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How to Care for Skin in Winter

Winter skin care

Winter is the time of year when people must take even more care of dry skin. In winter, the combination of the cold outdoors and the heat indoors can make the condition even worse. Also, trying to conserve energy by wearing heavier clothing makes most body skin very dry. Thus, it is very important to learn how to care for skin in winter.

Many women spend hours each day on grooming, hairstyling, applying makeup and choosing the right shades of eye shadow and lipstick. Yet the most important routine, care of the skin in winter, is all too often a hit-and-miss method, sometimes skipped for days. This isn’t good for any skin type; for women or men with dry skin, it’s disastrous.

Dry skin is caused by an insufficient amount of oil produced by the sebaceous glands. Another cause is dehydration – the cells hold less moisture. Although skin types are often hereditary, dry skin is affected by environment, age, and attention. Complete cure is usually impossible, but the secret to fighting dry skin is to moisturize, lubricate and humidify it, especially during winter.

If your skin is severely dry, it is best to start with a few professional facials. And almost every large cosmetic company has products especially formulated for dry skin. Many items are offered in travel sizes, always a good way to try any new product. There are special creams, lotions, hand and body creams, soaps, bath oils, moisturizers, masks, etc.

The best way to make a selection is to go to a counter at a large department store. Discuss your problem with the person representing the line of your choice. These are almost always consultants trained by the company.

In order to care for your skin in winter, the important first step is to learn how to take a bath. This may sound odd, but those with dry skin must learn the correct way, as a bath softens the skin over the entire body.

Women should remove all makeup and cleanse the face. Both women and men should apply the cream of their choice to the face, which is often the driest area of the body. Use warm, never hot water. Water that is above 100 degrees F. is dehydrating and drying.

Add your favorite bath oil, and use a specially formulated soap. Don’t rub or pull the skin, but use a soft cloth to wash the face and body, using a circular motion. If skin is erupted, avoid any soap. Substitute a soapless cleanser, using a very soft body brush.

Don’t soak in the tub – 10 to 15 minutes is enough time for the water, steam, bath oil and cream to do their job. When drying the body and face, try a soft towel, using patting motions; avoid any vigorous rubbing. Always remember that dry skin is sensitive and must be treated gently, especially in winter.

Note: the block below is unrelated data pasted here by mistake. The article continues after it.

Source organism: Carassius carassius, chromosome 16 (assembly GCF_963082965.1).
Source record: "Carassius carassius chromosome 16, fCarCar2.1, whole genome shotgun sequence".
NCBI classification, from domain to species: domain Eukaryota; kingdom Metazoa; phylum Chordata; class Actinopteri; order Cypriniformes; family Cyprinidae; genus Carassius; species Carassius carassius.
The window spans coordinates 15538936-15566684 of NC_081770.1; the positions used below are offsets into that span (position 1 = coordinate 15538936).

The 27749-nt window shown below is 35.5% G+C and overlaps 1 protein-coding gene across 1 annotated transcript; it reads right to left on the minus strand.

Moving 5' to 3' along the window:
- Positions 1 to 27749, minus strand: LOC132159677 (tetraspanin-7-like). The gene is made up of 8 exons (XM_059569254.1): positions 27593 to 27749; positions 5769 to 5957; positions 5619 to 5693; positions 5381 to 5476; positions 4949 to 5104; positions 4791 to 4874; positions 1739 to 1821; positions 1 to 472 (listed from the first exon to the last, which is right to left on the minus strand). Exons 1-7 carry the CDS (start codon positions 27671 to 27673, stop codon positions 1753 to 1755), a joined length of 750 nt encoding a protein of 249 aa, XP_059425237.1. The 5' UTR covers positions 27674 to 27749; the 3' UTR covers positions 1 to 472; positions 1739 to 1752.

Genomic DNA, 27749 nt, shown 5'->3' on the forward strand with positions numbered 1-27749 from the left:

Women, before going to bed, should use a lubricating cream. Massage it gently into the dry areas of the face, always away from the direction in which lines tend to form. The up-and-away movement is best. Start at the base of the throat, end at the temples. If skin is unusually dry, use a special cream for the throat and the eye area – both are prone to wrinkle early in life.

Around the eyes, work from the outer corners in toward the nose, patting gently. Cream should do its work in a short time; it is not necessary to leave heavy cream on overnight. A thin film of moisturizer is all that is needed. Once a week, a creamy, non-drying mask may be applied.

If the body skin is dry, use a body lotion, again working in upward and outward movements. Don’t forget the feet and legs – they’ve often been encased in boots all day. Massage the feet, heels, elbows and any areas of the body that look or feel rough and dry.

In the morning, use distilled water to refresh the skin, then apply a moisturizer and a thin film of eye cream. All makeup products used for dry skin care should have an oil base. Choose makeup in liquid or cream form. Avoid cake makeup or hair spray.

Often, dandruff falls on the forehead and aggravates a dry skin condition. If you re-apply makeup during the day, cleanse your skin first with cotton pads soaked in cool water, then use moisturizer. Always use a creamy lipstick and lip gloss to avoid chapped lips.

For men, the bath procedure is the same as for women. If you are a shower devotee, don’t make the water too hot, and try to get a super-fatted soap. End with a massage of after shower balm, or small pads to moisturize the skin.

Many dermatologists think that men cause dry skin by not removing every vestige of shaving cream. They suggest washing the face in the morning with a superfatted soap and water, then splashing cool water over the face to remove all the soap.

Smooth a small amount of facial cream on your wet face before adding the shaving foam. Wait just a few minutes to let the foam soften your beard. Shave, then once again, splash cool water over the entire face. While the face is still wet, apply an aftershave balm. This trick should allow the moisturize to soak right into the skin, avoiding any shiny look.

Everybody should use hand cream in order to care for skin in winter. Dry your hands thoroughly after each washing, then apply a thin film of cream. A good program of a well-balanced diet, exercise, enough rest and periods of relaxation are all helpful to the skin.

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